Don't miss the deadline

This should go without saying, but every year construction business owners are hit with severe penalties for filing taxes late. Missing the deadline can have a range of negative repercussions, including:

  • Added interest to amounts owing, plus a late payment penalty;
  • Losing your claim to a refund;
  • Loss of credits toward retirement or disability benefits; and
  • Delay of loan approvals (lenders require a copy of your filed tax return to process your application).

Final thoughts

Always seek a professional's advice. Current technology has made it easier than ever for small business owners to file for themselves, but when it comes to thoroughness and accuracy, nothing can replace the expert advice of an accountant.

Consult a professional well in advance, to ensure you're getting the most out of your tax return, and that your documentation is complete. On the bright side, accounting fees are often tax-deductible!


With networking and building connections in mind, we are excited and honored that Randal is nominated for the 2020 Small Business Person Of The Year award in our city. If you are on Alignable, I would appreciate it if you can connect with us and "like" our recommendation.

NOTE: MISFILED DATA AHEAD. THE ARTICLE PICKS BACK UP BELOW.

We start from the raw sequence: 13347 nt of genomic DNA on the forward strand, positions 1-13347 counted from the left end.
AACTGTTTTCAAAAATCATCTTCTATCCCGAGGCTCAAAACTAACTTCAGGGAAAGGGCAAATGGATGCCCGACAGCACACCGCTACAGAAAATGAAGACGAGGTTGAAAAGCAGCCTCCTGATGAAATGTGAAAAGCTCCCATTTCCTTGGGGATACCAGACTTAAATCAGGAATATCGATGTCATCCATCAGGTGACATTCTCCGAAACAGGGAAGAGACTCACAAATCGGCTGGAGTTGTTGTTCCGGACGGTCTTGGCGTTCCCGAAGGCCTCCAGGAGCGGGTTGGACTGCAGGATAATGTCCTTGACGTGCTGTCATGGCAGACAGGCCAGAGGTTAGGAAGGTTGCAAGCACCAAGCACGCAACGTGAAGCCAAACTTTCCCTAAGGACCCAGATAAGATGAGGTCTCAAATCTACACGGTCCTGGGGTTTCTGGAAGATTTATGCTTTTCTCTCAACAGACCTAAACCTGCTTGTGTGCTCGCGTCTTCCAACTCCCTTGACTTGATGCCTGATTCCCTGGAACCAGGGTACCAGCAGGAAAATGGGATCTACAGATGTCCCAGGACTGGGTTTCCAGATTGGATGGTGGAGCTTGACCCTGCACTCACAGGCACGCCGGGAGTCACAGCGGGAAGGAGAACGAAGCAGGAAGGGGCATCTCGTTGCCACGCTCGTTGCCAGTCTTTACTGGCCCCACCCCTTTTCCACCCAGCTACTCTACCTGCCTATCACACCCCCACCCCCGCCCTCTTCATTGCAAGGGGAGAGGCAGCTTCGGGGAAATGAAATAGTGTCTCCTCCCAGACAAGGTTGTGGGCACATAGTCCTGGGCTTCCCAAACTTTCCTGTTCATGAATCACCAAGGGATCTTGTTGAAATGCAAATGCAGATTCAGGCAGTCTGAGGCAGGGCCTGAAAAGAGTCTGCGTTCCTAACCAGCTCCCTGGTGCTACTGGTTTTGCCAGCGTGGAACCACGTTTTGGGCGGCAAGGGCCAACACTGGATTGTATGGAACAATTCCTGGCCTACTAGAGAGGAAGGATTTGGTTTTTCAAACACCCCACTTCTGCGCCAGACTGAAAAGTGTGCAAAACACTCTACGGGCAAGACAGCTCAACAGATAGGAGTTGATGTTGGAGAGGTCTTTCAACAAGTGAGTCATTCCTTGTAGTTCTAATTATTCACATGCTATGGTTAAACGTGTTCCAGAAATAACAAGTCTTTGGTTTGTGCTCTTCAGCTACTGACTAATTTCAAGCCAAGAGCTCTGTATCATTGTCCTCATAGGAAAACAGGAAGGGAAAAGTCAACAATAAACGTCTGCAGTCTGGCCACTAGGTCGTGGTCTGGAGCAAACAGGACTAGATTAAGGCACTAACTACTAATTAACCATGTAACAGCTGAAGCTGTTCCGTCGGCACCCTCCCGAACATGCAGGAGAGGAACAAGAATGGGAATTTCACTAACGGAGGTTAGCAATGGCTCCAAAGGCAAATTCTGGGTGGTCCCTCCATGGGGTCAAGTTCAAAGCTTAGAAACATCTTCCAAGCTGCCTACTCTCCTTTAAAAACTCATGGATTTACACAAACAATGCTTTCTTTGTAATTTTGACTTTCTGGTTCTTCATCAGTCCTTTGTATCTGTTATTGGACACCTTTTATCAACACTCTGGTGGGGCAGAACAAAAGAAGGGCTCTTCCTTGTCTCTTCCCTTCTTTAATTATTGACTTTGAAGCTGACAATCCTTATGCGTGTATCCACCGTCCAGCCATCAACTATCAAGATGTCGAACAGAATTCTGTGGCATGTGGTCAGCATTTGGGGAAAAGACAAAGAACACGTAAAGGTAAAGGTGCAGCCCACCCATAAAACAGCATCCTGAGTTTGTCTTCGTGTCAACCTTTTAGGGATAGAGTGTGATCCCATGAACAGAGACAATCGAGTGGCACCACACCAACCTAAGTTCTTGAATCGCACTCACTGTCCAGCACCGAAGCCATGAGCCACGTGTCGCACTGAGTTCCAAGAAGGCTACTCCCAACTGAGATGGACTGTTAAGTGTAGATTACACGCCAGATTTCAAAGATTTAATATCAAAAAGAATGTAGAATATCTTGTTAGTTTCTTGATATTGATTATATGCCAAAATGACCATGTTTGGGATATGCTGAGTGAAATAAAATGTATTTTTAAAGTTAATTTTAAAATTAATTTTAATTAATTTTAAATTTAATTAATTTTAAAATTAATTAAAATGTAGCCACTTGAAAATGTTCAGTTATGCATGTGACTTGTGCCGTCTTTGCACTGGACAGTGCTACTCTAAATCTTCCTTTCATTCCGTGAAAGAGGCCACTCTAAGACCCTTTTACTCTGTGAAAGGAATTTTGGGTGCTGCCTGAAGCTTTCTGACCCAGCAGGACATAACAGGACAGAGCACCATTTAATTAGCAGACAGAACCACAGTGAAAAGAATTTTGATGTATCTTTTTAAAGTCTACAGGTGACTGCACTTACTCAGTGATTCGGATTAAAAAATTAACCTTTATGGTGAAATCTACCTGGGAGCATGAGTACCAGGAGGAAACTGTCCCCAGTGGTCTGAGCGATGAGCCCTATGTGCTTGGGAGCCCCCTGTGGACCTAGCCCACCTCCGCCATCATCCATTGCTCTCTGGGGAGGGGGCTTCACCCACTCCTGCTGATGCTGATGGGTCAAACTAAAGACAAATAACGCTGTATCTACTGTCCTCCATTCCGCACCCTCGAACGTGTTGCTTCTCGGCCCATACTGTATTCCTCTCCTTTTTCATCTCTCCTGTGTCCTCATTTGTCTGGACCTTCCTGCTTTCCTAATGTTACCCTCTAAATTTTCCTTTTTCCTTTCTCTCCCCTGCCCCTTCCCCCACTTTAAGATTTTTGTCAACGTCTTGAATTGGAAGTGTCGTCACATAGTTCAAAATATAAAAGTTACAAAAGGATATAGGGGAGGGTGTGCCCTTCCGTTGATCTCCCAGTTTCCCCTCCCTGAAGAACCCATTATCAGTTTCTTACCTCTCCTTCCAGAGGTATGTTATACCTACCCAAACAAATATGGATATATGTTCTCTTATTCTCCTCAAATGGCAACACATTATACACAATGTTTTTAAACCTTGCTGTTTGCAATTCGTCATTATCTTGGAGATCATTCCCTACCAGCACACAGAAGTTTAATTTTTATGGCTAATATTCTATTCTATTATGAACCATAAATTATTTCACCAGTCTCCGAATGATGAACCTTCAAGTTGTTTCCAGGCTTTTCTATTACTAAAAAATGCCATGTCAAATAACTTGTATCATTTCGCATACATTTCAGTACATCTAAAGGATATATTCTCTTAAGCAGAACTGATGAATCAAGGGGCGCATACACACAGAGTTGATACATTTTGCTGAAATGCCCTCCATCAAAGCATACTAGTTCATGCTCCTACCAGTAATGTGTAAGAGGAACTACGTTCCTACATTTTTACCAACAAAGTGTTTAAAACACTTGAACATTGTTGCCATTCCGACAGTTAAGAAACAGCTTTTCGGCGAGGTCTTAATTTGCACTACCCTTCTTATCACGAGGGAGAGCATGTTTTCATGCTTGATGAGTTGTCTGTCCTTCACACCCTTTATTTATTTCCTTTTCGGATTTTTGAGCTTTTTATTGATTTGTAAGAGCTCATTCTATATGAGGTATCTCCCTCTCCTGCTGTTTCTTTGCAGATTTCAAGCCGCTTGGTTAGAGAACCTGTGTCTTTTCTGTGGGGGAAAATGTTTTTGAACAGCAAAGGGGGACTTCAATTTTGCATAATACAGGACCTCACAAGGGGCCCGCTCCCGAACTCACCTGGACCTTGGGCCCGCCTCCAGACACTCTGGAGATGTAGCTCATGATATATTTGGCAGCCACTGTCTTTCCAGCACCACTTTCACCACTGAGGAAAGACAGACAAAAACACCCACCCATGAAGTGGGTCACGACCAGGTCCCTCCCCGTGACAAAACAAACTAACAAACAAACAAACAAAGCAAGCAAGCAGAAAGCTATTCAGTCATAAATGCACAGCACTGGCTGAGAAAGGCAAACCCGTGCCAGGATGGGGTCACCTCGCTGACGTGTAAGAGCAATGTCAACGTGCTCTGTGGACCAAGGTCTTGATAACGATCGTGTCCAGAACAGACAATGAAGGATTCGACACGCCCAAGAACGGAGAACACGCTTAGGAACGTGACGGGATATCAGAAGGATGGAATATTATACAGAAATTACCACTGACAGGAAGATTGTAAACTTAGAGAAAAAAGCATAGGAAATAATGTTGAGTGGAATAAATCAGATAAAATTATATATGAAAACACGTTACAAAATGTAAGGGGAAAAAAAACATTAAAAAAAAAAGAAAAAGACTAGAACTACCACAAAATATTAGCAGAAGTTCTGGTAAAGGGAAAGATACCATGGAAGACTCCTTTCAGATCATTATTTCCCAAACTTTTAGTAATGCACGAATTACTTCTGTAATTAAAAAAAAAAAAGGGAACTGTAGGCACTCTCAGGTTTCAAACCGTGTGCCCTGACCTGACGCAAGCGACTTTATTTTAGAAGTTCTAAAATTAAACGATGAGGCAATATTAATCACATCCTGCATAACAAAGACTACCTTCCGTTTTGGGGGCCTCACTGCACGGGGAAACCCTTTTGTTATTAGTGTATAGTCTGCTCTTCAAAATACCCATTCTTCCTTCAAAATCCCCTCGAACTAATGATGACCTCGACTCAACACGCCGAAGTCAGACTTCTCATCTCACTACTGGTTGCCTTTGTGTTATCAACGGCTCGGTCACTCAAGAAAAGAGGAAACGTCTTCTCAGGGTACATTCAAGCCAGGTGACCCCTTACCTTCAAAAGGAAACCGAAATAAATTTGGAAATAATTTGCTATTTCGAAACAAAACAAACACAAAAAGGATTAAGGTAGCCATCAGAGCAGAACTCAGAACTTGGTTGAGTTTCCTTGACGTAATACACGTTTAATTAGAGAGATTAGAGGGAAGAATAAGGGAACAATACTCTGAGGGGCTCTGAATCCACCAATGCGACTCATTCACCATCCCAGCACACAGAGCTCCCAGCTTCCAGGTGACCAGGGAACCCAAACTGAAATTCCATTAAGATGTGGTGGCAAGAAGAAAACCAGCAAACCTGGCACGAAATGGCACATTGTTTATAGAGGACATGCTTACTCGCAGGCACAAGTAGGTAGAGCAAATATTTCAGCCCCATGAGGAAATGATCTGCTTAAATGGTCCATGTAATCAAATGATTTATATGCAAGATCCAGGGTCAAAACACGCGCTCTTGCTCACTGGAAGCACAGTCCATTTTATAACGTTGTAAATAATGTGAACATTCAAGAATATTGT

Alignable Small Business 2020

Screenshot of Alignable nomination

About The Author:

Sharie_DeHart_President_Fast_Easy_Accounting_Serving_Contractors_All_Across_The_USA_Including_Alaska_And_Hawaii-1Sharie DeHart, QPA is the co-founder of Business Consulting And Accounting in Lynnwood, Washington. She is the leading expert in managing outsourced construction bookkeeping and accounting services companies and cash management accounting for small construction companies across the USA. She encourages Contractors and Construction Company Owners to stay current on their tax obligations and offers insights on how to manage the remaining cash flow to operate and grow their construction company sales and profits so they can put more money in the bank. Call 1-800-361-1770 or